Effects of domestic violence on women and children

Domestic violence harms women and children in many ways.  Research shows that the experience of domestic violence puts women and children at risk of psychological trauma.  Every woman and child is unique and therefore their experience of violence can and does vary. Below are some examples of how experiencing domestic violence is damaging.  If you are a woman experiencing violence, it is important to note that these effects can be addressed.  It is possible to seek support for yourself and your children by contacting your local women’s domestic violence service.  You and your children have the right to be safe and to have time and space to heal from the harm done to you.  It is never the fault of the targets of violence.  The responsibility for the harm done to women and children lies with the person using the violent behaviour.


Psychological: feelings of terror, shame and guilt; loss of self-esteem; loss and grief; confusion; feelings of hopelessness and powerlessness.  This can impact on a women’s mental health resulting in her being diagnosed with such illnesses as depression, anxiety, and/or post traumatic stress disorder.

Physical: pain, injuries (often repeatedly over time, often untreated), permanent disability, murder, suicide, unwanted pregnancy, sexually transmitted illnesses, miscarriage, self harming.

Economic: homelessness, poverty, loss of standard of living, loss of earnings and employment, loss of career and promotion, medical expenses, legal costs, housing and relocation costs, education costs, property damage.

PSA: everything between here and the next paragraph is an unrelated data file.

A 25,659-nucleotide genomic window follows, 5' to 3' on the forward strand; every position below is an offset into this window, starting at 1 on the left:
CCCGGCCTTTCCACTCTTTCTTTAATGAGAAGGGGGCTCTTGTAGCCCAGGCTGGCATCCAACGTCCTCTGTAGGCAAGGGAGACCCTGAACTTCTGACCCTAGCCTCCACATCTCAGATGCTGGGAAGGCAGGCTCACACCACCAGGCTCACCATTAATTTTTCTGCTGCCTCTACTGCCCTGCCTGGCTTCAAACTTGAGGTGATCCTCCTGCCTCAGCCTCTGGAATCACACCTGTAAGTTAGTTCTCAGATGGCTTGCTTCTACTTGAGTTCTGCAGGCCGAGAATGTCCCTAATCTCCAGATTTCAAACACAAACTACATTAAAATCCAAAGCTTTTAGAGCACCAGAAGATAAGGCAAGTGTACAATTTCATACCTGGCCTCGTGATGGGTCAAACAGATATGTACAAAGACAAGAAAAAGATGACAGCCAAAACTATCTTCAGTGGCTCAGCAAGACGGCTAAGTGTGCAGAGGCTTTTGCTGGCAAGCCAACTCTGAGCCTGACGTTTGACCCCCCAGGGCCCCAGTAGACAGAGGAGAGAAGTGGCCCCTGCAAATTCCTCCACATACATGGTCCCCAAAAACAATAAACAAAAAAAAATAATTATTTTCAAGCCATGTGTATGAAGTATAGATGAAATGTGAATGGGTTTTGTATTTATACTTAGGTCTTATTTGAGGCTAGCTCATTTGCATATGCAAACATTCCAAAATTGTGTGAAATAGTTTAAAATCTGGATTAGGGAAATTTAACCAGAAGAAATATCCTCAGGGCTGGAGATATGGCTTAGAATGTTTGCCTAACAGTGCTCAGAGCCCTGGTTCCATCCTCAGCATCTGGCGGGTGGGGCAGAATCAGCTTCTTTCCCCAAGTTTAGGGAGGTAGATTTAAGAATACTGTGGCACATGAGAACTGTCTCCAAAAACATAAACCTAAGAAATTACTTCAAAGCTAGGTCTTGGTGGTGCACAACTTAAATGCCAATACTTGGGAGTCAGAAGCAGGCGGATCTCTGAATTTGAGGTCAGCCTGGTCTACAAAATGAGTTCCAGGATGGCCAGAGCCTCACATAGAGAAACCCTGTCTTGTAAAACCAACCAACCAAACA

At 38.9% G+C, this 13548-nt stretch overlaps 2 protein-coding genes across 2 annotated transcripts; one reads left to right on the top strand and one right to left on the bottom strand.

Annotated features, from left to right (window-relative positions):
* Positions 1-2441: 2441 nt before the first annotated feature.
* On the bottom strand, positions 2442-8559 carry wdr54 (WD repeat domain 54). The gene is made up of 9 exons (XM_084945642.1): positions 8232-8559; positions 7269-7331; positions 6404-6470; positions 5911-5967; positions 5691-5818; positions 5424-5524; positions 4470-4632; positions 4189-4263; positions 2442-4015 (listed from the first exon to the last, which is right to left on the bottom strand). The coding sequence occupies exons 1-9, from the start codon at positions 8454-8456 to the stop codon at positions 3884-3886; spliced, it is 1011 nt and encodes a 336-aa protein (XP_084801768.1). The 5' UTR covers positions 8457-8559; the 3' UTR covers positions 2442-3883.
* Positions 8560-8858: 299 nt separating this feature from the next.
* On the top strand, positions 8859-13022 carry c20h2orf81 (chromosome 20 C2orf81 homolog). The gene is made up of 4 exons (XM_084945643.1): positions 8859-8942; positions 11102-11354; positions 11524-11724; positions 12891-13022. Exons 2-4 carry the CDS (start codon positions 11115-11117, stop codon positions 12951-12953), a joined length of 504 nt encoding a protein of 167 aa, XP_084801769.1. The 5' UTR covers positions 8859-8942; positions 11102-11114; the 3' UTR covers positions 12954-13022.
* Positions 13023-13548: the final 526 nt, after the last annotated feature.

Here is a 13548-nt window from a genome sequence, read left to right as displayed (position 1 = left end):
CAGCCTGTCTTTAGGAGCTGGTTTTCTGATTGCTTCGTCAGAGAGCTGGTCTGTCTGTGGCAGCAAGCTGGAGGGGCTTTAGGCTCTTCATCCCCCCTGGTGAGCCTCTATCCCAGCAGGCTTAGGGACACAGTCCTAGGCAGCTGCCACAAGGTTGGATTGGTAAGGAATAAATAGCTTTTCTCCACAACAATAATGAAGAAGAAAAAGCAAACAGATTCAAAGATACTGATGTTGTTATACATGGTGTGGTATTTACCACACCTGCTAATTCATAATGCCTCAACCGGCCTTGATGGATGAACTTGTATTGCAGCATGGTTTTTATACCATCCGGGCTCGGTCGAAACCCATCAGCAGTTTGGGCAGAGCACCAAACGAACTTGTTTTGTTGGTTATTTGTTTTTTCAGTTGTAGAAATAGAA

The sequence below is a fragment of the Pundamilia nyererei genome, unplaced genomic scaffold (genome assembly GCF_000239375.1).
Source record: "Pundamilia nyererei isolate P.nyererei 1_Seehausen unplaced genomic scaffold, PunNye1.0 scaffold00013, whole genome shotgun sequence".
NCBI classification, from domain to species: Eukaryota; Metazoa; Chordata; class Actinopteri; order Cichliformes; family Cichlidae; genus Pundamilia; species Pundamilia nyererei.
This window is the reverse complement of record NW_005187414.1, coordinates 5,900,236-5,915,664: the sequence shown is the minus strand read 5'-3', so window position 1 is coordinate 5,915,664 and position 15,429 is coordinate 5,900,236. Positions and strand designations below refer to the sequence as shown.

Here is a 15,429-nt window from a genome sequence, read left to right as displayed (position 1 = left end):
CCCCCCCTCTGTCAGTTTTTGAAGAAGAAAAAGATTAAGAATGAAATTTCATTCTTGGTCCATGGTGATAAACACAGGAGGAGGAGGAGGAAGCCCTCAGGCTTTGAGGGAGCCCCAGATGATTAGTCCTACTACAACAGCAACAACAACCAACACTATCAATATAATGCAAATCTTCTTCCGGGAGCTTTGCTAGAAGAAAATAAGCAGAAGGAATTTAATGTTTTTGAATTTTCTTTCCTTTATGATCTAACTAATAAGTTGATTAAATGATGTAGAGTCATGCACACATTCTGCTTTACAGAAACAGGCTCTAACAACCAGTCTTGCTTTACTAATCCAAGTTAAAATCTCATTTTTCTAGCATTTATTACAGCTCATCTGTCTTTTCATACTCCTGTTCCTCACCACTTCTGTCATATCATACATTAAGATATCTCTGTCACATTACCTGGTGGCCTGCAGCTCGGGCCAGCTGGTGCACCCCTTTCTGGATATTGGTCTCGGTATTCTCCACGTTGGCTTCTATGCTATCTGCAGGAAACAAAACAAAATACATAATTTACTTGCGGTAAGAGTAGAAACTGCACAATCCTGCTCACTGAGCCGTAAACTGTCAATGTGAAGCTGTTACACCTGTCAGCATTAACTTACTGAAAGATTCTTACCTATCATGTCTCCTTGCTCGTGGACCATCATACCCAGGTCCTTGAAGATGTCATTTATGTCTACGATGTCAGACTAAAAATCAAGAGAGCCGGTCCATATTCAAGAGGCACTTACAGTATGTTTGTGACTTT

Children may feel fear, shame, guilt (as children often blame themselves).  They may feel sad and anxious.

Children may experience disturbed sleep (eg nightmares), difficulty in concentrating, difficulty in forming and maintaining relationships, lack trust in others (especially adults), stress related illnesses (eg headaches, stomach aches), speech difficulties, issues with eating, reluctance to go to school (wanting to stay with their mother).

Children may behave more aggressively or may revert to behaviours of a younger age (known as regressive behaviours, examples of which include thumb sucking and bed wetting).  They may become withdrawn and less communicative.

Domestic violence is considered a form of child abuse.


The effect domestic violence has on the relationship between mother and children is less recognised.  However, research demonstrates that its effects are profound.  Some of these include:

  • children losing respect for mother and her authority as parent
  • relationship is damaged as the mother has been less available to meet the needs of children, is prevented by the abuser from doing so, and children may distance themselves from her due to fear, shame or contempt
  • some abusers use children as a weapon to harm the woman
  • some abusers divide family members against each other, favouring one child or scapegoating another
  • children may compete with each other for the abuser’s affection
  • children may adopt a parental role in their attempt to protect their mother
  • after separation, the abuser may use the children to gain a tactical advantage in family law proceedings
  • women are often financially worse off after separation and children may blame her for this; the abuser may use this to gain their favour by blaming her for their lower standard of living
  • the effects of domestic violence on women and children in themselves impact on the relationship between a mother and her children.

Source:  Baker, L & Cunningham, AJ (2004) Helping Children Thrive: Supporting Women Abuse Survivors as Mothers, Centre for Children & Families in the Justice System, London Family Court Clinic, Inc.

For further information about the effects of domestic violence, see Links to further information, research and statistics.